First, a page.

CIRP behavioral scientists work to understand human behavior, using empirical data to investigate how people think, behave, interpret the world, understand their emotions, make decisions, communicate, and relate to others. We consider the social frameworks that affect individuals, from families to communities to the economic and social environment.
Complementing the Center’s engineering and policy work, behavioral science research methods are infused throughout many CIRP research projects and address both prevention of injury, and recovery once an injury occurs. We use a range of methods including: assessing people’s knowledge, attitudes, or mental health symptoms through validated questionnaires and surveys; observing behavior to better understand how people interact with technology, or interactions amongst family members or the health care team; and developing evidence-based interventions to change behaviors or reduce symptoms.
Students in CIRP’s Behavioral Science Training Program may participate in research aimed at preventing injury by improving safe driving behaviors among teenagers, improving child passenger safety, and reducing bullying in school environments. Students may also participate in research to improve recovery from injury by examining injury-related posttraumatic stress and health-related quality of life, and developing evidence-based information and interventions for children who have experienced a range of injuries including youth concussion and violent injury. An example of our work using behavioral science research methods is AfterTheInjury.org, CIRP’s award-winning website that gives parents the tools they need to help their children fully recover after an injury.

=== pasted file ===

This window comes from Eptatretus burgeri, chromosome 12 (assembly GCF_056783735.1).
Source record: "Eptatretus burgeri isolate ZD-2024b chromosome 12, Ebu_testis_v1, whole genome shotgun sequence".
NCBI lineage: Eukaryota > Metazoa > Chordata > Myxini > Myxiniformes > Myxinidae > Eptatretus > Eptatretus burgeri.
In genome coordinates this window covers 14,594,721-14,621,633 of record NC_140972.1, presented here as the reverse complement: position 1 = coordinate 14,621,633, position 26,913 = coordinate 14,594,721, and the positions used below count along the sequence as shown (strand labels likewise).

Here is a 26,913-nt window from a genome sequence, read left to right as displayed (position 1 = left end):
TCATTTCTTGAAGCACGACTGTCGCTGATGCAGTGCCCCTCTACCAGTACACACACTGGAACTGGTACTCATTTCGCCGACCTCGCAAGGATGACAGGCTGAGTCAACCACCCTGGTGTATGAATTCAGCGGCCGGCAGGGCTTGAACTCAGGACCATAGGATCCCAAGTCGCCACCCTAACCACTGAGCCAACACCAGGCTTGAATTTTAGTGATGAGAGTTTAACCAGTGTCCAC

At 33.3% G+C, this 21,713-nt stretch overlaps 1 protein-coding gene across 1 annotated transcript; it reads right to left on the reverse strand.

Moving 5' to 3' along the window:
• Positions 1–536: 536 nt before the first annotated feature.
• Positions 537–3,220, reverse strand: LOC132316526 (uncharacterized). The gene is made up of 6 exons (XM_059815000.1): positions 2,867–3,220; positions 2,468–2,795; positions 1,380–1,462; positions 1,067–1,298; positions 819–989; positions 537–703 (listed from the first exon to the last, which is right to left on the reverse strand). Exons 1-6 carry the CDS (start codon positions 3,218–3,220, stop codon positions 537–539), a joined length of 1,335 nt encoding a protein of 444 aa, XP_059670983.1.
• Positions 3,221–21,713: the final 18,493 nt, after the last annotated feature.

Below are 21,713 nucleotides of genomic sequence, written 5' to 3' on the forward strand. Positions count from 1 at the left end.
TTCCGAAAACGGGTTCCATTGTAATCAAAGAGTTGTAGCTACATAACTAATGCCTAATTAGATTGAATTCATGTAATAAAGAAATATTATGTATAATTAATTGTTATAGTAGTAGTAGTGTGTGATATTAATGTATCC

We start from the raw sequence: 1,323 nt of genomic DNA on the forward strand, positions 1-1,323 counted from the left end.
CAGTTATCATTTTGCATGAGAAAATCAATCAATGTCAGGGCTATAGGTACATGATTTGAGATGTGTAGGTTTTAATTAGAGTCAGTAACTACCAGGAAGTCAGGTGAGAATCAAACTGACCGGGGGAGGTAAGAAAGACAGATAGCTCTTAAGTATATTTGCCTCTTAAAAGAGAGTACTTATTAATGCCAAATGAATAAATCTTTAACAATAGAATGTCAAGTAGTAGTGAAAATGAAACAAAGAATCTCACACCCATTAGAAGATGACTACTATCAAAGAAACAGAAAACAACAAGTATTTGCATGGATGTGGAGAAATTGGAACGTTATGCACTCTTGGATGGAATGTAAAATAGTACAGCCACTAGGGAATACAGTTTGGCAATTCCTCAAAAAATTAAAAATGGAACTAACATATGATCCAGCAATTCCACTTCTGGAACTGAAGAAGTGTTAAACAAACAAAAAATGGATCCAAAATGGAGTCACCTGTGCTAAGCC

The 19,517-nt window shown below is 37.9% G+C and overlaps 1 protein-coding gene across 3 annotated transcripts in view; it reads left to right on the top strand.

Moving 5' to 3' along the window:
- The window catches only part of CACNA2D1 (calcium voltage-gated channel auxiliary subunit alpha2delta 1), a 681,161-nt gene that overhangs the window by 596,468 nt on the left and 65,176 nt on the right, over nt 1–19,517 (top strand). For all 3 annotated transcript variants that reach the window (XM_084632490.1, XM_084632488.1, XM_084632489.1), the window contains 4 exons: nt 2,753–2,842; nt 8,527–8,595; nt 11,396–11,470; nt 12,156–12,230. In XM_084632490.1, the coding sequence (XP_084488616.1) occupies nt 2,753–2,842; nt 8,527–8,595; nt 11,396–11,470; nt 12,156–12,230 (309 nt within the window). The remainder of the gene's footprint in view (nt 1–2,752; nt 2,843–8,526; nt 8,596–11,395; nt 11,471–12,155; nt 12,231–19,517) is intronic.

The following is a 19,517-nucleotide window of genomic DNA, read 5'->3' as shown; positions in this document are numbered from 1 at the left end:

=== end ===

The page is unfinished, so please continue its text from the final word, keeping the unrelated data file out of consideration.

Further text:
Student Responsibilities for Behavioral Sciences Training:
- Attend weekly project meetings
- Attend regular mentorship meetings (as agreed upon with supervisor)
- Become familiar with research protocols for selected projects
- Screen, recruit, and enroll participants for research protocols
- Perform data management (i.e., data entry and quality assurance)
- Fulfill other assigned responsibilities as appropriate
Necessary Qualifications for Research Methods for Behavioral Sciences Training:
- Students must be enrolled in or have completed an undergraduate or graduate training program.
- Typical undergraduate majors include Psychology, Communications, Pre-Med, and others leading to health professions.
- Typical graduate studies include Psychology, Medicine, Public Health, Communications, Behavioral Science, or other Mental Health-related areas.
- Though not required, knowledge of SPSS (Statistical Package for the Social Sciences), Microsoft Access, and Microsoft Excel is preferred for CIRP's research methods for behavioral sciences training.
Read a blog post from Lindsay Zajac, a senior at Bucknell University, about her CIRP@CHOP training experiences in child traumatic stress research.
Contact Carol Murray, MSS, MLSP, training manager, for more information on CIRP’s Behavioral Sciences Training program.